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Communication

Secretion of Mutant DNA and mRNA by the Exosomes of Breast Cancer Cells

1
Department of Experimental Tumor Biology, Institute of Carcinogenesis, N.N. Blokhin National Medical Research Center of Oncology of the Ministry of Health of Russia, 115522 Moscow, Russia
2
Laboratory of Medical Genetics, Institute of Molecular Medicine, I.M. Sechenov First Moscow State Medical University (Sechenov University), 119991 Moscow, Russia
3
Department of Bioengineering, Faculty of Biology, Lomonosov Moscow State University, 119234 Moscow, Russia
*
Author to whom correspondence should be addressed.
Academic Editors: Sergei Boichuk and Hye Jung Kim
Molecules 2021, 26(9), 2499; https://doi.org/10.3390/molecules26092499
Received: 27 February 2021 / Revised: 22 April 2021 / Accepted: 22 April 2021 / Published: 25 April 2021
(This article belongs to the Special Issue Targeting of Signaling Pathways for Cancer Therapy)

Abstract

Exosomes are the small vesicles that are secreted by different types of normal and tumour cells and can incorporate and transfer their cargo to the recipient cells. The main goal of the present work was to study the tumour exosomes’ ability to accumulate the parent mutant DNA or RNA transcripts with their following transfer to the surrounding cells. The experiments were performed on the MCF7 breast cancer cells that are characterized by the unique coding mutation in the PIK3CA gene. Using two independent methods, Sanger sequencing and allele-specific real-time PCR, we revealed the presence of the fragments of the mutant DNA and RNA transcripts in the exosomes secreted by the MCF7 cells. Furthermore, we demonstrated the MCF7 exosomes’ ability to incorporate into the heterologous MDA-MB-231 breast cancer cells supporting the possible transferring of the exosomal cargo into the recipient cells. Sanger sequencing of the DNA from MDA-MB-231 cells (originally bearing a wild type of PIK3CA) treated with MCF7 exosomes showed no detectable amount of mutant DNA or RNA; however, using allele-specific real-time PCR, we revealed a minor signal from amplification of a mutant allele, showing a slight increase of mutant DNA in the exosome-treated MDA-MB-231 cells. The results demonstrate the exosome-mediated secretion of the fragments of mutant DNA and mRNA by the cancer cells and the exosomes’ ability to transfer their cargo into the heterologous cells.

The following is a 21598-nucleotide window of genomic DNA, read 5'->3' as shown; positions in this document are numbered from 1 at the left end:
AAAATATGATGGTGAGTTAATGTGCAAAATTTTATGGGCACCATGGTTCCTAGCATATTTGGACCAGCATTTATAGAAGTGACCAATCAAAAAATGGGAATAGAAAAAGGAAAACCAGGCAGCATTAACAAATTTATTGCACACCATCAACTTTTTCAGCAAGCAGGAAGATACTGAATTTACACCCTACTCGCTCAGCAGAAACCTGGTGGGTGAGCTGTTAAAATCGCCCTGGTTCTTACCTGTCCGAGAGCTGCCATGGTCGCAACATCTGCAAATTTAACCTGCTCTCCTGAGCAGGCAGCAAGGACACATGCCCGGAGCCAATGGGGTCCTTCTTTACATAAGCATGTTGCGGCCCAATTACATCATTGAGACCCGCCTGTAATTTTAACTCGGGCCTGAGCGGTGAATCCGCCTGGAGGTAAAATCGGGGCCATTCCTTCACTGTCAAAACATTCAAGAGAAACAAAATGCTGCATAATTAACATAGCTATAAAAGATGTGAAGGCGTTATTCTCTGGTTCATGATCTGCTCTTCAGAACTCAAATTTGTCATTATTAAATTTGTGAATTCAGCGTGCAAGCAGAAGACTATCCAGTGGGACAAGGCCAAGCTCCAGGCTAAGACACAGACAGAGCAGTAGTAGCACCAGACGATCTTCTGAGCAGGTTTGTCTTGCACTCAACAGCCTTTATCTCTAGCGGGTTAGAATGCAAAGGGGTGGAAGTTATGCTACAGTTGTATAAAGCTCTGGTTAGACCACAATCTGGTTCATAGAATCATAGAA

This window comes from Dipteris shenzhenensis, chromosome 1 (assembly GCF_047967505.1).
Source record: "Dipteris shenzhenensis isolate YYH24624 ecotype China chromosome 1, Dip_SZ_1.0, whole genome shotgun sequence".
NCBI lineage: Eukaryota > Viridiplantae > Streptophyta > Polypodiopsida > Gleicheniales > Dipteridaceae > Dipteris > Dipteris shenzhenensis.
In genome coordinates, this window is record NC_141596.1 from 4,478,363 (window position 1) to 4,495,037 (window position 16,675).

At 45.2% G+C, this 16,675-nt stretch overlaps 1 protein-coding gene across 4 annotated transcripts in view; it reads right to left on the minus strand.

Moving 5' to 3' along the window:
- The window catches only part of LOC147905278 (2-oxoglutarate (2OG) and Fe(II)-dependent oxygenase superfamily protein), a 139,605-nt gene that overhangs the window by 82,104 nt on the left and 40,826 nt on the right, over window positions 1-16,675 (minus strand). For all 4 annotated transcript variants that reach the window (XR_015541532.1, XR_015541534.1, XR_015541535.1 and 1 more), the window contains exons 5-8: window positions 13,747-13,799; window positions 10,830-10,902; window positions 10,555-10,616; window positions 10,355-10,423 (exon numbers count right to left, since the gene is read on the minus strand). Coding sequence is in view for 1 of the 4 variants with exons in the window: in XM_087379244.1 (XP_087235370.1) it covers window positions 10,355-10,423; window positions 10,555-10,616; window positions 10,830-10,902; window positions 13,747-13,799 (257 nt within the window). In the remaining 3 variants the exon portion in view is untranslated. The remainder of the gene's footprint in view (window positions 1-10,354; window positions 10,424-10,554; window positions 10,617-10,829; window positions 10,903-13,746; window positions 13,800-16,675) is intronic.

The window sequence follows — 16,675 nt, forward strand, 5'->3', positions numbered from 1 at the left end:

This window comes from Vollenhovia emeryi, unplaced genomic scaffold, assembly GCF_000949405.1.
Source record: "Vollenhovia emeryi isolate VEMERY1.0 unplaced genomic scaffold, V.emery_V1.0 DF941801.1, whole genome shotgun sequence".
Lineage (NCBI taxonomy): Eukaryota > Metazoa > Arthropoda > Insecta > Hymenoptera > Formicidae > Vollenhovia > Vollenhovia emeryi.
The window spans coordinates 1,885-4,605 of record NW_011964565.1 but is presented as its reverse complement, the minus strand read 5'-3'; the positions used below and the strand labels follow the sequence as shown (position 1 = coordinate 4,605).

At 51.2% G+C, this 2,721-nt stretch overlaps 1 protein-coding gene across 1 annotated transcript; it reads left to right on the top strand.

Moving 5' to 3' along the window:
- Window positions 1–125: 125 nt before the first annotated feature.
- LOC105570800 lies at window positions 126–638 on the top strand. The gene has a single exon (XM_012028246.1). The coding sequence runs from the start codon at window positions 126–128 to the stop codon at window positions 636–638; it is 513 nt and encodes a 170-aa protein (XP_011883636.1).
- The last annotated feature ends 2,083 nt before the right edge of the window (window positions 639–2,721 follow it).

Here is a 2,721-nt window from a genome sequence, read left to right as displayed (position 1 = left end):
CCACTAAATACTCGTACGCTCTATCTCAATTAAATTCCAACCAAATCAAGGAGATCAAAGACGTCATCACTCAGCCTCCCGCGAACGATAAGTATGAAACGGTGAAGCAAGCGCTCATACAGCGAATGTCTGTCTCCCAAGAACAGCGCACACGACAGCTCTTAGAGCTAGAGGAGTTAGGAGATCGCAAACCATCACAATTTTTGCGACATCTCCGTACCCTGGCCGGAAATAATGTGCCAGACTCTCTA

Keywords: exosomes; breast cancer cells; DNA transferring; cancer; signalling exosomes; breast cancer cells; DNA transferring; cancer; signalling

1. Introduction

Exosomes are among the most popular and perspective objects of recent molecular oncology studies. Exosomes represent the 30–100 nm-sized microvesicles that are generated in the cells, released into the extracellular space, and carry a wide spectrum of bioactive molecules. The most intriguing property of exosomes represents their ability to incorporate into the recipient cells resulting in the cascade of both genomic and nongenomic changes. Among the exosomal cargo, proteins preserving their biological activity after transferring such as ABC transporters, receptor tyrosine kinases, growth factors, etc., and small stable RNAs, primarily microRNAs were of great interest for research. Basing on the different experimental models and clinical data the ability of exosome-transferred molecules to modulate the main properties of the recipient cells that are growth and survival, drug resistance was found to occur [1,2,3,4,5].
In addition, the exosomes can transfer the fragments of the parent DNA or mRNA, but their role in the regulation of the recipient cells is unclear and requires further investigation. Concerning cancer cells, certain observations demonstrate the presence of the mutant tumour DNA in the native exosomes [6,7,8,9]; however, the efficiency of mutant DNA accumulation and the possible presence of the mutant RNA transcripts in the exosomes are open questions—as well as the possible involvement of the DNA-enriched exosomes in the gene exchange between the cells.
Here, the analysis of MCF7 breast cancer cells revealed the presence of the DNA and RNA transcripts with the native PIK3CA mutation in the secreted exosomes. We demonstrated the effect of MCF7 exosomes’ incorporation into the heterologous recipient cells supporting the possible transferring of the exosomal cargo into the recipient cells.